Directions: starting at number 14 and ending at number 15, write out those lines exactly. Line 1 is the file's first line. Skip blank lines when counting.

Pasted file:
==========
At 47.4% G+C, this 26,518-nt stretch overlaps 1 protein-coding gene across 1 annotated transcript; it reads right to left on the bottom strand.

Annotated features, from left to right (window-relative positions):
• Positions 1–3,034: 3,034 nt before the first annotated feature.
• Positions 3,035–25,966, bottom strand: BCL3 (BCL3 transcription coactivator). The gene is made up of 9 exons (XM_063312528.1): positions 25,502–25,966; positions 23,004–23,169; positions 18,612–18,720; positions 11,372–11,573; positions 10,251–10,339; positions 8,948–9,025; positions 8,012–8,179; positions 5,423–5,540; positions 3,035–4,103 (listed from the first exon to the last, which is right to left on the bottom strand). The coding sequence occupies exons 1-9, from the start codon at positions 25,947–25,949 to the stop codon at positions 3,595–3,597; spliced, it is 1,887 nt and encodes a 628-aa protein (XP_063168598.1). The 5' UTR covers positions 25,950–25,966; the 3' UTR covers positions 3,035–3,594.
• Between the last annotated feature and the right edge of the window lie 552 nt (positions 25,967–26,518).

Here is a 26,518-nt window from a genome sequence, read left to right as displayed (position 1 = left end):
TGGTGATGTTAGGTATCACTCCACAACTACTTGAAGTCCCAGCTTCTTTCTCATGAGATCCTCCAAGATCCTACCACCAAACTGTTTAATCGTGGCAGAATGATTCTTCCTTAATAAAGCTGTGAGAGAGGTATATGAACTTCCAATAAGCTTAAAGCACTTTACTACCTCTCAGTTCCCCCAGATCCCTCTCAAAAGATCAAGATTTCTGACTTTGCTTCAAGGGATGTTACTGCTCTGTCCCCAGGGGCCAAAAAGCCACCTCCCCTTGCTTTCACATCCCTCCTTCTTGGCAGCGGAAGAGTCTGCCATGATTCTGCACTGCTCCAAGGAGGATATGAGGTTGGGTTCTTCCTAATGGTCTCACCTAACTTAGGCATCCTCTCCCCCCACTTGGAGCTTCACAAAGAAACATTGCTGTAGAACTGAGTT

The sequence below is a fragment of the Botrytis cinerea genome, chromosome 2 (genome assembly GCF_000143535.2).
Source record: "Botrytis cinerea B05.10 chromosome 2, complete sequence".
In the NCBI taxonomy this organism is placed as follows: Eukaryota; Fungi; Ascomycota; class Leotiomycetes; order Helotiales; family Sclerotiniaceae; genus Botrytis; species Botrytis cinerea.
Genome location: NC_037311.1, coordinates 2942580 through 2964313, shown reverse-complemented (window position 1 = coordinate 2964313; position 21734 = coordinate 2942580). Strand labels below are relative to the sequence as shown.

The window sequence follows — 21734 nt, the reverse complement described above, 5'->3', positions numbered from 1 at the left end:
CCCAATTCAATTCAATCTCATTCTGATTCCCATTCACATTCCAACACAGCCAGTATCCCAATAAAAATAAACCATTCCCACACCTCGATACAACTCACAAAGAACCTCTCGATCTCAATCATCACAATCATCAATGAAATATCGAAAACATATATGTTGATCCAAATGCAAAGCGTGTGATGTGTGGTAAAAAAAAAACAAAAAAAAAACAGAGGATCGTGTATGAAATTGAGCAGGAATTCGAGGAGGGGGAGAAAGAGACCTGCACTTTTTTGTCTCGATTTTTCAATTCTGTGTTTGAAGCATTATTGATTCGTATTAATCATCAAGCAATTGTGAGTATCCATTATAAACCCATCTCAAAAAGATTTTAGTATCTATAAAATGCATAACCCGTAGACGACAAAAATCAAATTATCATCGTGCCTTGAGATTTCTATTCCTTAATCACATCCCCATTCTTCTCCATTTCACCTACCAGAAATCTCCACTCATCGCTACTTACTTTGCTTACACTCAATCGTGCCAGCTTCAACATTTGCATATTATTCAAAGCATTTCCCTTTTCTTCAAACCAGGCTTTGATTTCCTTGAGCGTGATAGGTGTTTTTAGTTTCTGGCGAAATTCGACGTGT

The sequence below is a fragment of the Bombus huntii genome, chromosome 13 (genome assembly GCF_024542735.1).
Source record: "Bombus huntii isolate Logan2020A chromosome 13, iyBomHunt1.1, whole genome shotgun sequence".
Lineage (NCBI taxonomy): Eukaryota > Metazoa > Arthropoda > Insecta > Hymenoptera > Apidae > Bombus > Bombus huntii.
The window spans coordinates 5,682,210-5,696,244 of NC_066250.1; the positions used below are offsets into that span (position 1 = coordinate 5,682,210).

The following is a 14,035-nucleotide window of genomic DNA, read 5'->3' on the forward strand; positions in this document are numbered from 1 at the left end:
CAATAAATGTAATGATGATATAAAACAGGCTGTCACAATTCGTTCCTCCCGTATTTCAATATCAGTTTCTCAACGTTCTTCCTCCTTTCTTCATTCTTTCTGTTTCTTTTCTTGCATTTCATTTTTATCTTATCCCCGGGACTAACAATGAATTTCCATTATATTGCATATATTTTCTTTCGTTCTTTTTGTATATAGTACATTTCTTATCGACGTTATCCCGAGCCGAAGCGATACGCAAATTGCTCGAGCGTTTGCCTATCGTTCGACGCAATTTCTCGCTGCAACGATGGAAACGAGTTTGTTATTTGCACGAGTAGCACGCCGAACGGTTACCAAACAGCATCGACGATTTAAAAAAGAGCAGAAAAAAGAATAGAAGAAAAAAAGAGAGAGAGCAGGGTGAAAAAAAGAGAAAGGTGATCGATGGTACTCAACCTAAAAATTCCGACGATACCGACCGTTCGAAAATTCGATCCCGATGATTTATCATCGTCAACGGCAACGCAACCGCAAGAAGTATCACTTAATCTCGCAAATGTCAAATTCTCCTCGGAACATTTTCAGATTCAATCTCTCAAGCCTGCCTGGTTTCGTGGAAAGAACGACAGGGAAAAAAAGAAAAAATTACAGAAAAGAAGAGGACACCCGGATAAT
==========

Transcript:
The sequence below is a fragment of the Bombus huntii genome, chromosome 13 (genome assembly GCF_024542735.1).
Source record: "Bombus huntii isolate Logan2020A chromosome 13, iyBomHunt1.1, whole genome shotgun sequence".